By Beatrice Dupuy Star Tribune (Minneapolis)
WWR Article Summary (tl;dr) In years past, teacher Andrew Kastenberg would have, at most, two girls in his engineering class. But this year he was able to round up 21 girls for an all female engineering course. The students are using their new found skills to touch the lives of newly arrived refugee families in the area.
Star Tribune (Minneapolis)
An empty wooden crib stands at the back of a St. Anthony Village High School classroom -- though not for long. Students in the school's first women in engineering class have finished assembling the crib, and soon a refugee mother will have a place for her baby boy to sleep.
The class of 21 girls has spent the semester building furniture, from cribs and tables to board games, for Isuroon, a local nonprofit for Somali women.
"We can give back to them and make them feel more welcome here," Sophia White, a 16-year-old sophomore, said Monday.
It's only fitting. Andrew Kastenberg's class has welcomed these girls into an otherwise male-dominated field.
It's the first year Kastenberg has had enough students to offer the girls-only class after three years of trying. This time, Kastenberg said, he went around the school cafeteria during lunches to hand out fliers to promote the class.
Before the all-girls class, Kastenberg would have at most two girls on his class roster.
From 10:20 a.m. to 11:10 a.m., the girls spend their class time sketching, designing prototypes with a 3-D printer and crafting furniture. On Monday, the class was packed with students sanding their finished woodworking projects.
For many of the girls, it is their first time working with tools. Kastenberg said they are much more attentive than the students in his regular classes.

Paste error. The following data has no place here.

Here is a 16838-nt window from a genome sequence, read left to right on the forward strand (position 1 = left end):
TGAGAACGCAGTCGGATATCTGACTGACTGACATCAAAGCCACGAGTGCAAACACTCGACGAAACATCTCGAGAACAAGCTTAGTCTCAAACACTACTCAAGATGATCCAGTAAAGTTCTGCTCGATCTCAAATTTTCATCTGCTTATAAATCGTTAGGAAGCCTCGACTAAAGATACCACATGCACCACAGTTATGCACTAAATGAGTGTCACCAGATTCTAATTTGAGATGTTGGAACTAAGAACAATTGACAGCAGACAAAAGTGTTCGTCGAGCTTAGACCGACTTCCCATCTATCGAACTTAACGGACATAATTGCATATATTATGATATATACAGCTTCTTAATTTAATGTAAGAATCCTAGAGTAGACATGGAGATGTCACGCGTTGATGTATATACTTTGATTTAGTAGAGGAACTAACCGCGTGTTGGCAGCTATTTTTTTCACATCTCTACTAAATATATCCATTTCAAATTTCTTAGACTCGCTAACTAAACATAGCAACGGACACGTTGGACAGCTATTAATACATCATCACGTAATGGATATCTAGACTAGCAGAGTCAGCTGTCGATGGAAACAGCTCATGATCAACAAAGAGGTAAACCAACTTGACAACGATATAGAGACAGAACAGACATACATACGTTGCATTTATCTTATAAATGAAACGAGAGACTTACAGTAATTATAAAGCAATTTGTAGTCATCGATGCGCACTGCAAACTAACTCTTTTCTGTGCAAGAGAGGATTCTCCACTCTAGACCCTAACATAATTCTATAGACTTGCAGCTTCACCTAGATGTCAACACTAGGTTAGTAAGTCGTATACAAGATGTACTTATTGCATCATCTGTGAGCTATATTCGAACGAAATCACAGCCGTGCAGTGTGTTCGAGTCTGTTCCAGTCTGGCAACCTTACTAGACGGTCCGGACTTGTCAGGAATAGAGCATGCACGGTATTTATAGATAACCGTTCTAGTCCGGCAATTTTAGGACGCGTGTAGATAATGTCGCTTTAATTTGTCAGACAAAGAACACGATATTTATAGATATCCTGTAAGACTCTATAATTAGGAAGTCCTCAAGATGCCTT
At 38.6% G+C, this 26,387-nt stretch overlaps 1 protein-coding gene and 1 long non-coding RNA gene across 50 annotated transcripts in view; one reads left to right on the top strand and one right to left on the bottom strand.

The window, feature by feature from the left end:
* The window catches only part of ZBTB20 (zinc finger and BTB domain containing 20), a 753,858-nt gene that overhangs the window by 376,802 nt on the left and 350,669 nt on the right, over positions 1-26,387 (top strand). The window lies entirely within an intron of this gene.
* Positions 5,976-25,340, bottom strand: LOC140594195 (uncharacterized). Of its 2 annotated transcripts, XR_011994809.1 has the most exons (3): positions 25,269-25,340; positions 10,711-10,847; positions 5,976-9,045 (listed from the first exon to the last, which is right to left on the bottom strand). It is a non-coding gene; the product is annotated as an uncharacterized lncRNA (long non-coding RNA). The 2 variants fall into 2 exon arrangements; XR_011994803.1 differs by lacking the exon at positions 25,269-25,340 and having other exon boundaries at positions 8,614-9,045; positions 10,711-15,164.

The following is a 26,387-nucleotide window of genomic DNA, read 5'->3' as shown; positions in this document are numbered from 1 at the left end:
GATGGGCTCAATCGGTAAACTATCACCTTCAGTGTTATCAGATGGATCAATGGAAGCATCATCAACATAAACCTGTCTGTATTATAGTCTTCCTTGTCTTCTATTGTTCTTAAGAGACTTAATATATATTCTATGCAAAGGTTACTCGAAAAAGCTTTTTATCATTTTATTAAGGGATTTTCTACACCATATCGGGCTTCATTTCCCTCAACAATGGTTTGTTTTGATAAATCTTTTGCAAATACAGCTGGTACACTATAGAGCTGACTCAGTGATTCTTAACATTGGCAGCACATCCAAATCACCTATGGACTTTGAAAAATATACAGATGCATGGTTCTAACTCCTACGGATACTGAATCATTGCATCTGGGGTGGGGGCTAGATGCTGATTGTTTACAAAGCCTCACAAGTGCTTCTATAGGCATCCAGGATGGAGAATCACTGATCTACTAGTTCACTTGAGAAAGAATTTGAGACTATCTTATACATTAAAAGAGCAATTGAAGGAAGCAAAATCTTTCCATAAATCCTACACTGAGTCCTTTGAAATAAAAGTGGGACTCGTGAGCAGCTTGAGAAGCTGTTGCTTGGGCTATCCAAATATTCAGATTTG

"They finish things," he said. "The guys get things 75 percent done."
In the past, his regular classes would want to build hovercrafts or an automated drawbridge. Furniture was a first for Kastenberg's class, but it's what the girls decided, he said. He normally doesn't have space for furniture.
The class is the school's only all-girls course. Kastenberg plans to offer it again next year.
"It's fantastic," Principal Wayne Terry said. "For years, there has been a big push to get more women into engineering."
The girls in Kastenberg's engineering class prefer the no-boys-allowed option. Mihret Jeleta, a 16-year-old junior, and her classmate, Ananda White, an 18-year-old senior, worked on adjusting the measurements of their table on Monday. Jeleta said she would not have been interested if the class had not been girls only.
"I feel empowered. You can see that I built this," she said, pointing at the table she was working on.
At the start of each year, Kastenberg spends the first week of class explaining to his students how to operate the woodworking tools safely. With school winding down for winter break, the girls were revving up their power tools to finish their work. On Monday, the sounds of routers, nail guns and saws filled the classroom, making conversation difficult. But the girls were too focused to take a breather from their projects.
While some of the girls got off to a rugged start, eventually they smoothed out the rough patches. Lily Zieg, a 15-year-old freshman, along with six of her classmates, sanded the crib and applied protective finishing Monday.
As with most team projects, the girls had some disagreements, such as how to assemble the crib slats. Although they left with some splinters, they came together to write their names with a Sharpie on the base of the crib bed.
"It was difficult," Zieg said. "A lot of yelling, but we got through it. It was worth all of it."
Kastenberg is coordinating with Isuroon to see if the girls can meet the family that will benefit from all their hard work.
The founder of the nonprofit, Fartun Weli, said furniture is often the hardest thing to find for newly arrived refugee families.
"The new groups that are coming usually have nothing when they move to these apartments," she said. "The crib will be really perfect for this new mom."